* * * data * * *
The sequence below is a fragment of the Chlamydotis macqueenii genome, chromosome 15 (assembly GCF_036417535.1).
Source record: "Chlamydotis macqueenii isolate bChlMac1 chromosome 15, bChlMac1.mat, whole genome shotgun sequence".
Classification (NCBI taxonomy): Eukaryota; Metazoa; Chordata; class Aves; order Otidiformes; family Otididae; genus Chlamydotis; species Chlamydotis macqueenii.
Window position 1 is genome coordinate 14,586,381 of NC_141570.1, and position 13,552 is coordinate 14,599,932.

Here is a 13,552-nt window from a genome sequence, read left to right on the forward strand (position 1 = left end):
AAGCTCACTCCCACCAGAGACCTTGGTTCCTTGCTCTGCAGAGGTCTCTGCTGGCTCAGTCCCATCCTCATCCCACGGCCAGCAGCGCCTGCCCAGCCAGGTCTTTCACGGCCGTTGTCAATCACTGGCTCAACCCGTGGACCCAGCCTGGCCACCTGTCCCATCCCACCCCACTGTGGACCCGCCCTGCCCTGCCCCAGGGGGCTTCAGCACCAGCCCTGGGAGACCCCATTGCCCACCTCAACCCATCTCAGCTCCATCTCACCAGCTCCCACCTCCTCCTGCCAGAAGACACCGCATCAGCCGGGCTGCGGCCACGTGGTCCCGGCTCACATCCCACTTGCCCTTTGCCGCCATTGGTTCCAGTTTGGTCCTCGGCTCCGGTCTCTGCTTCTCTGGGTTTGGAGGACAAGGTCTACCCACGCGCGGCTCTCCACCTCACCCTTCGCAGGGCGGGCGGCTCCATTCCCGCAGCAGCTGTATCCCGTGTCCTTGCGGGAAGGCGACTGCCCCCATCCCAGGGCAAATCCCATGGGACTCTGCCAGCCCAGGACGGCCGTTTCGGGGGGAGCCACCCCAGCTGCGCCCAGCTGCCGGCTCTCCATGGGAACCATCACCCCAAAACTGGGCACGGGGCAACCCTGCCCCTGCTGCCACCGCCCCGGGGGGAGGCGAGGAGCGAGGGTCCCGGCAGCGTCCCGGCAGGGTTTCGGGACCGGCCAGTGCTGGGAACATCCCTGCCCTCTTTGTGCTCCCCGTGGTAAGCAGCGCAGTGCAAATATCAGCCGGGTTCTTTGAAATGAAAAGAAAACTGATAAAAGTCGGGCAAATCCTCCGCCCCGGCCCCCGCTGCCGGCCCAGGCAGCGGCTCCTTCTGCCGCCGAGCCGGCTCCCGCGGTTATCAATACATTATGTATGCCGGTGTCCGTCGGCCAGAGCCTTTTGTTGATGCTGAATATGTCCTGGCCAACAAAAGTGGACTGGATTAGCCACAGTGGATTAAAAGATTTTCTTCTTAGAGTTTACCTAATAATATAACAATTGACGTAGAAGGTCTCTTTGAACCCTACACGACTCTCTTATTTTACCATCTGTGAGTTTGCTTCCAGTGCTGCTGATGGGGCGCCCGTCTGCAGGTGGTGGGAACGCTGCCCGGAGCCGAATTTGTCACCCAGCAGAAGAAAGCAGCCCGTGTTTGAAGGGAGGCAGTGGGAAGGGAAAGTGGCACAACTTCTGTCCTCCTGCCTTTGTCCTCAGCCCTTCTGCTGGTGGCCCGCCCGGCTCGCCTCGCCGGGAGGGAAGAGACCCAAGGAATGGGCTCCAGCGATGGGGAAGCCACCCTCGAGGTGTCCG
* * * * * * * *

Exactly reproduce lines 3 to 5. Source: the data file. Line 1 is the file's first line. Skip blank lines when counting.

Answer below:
Classification (NCBI taxonomy): Eukaryota; Metazoa; Chordata; class Aves; order Otidiformes; family Otididae; genus Chlamydotis; species Chlamydotis macqueenii.
Window position 1 is genome coordinate 14,586,381 of NC_141570.1, and position 13,552 is coordinate 14,599,932.

Here is a 13,552-nt window from a genome sequence, read left to right on the forward strand (position 1 = left end):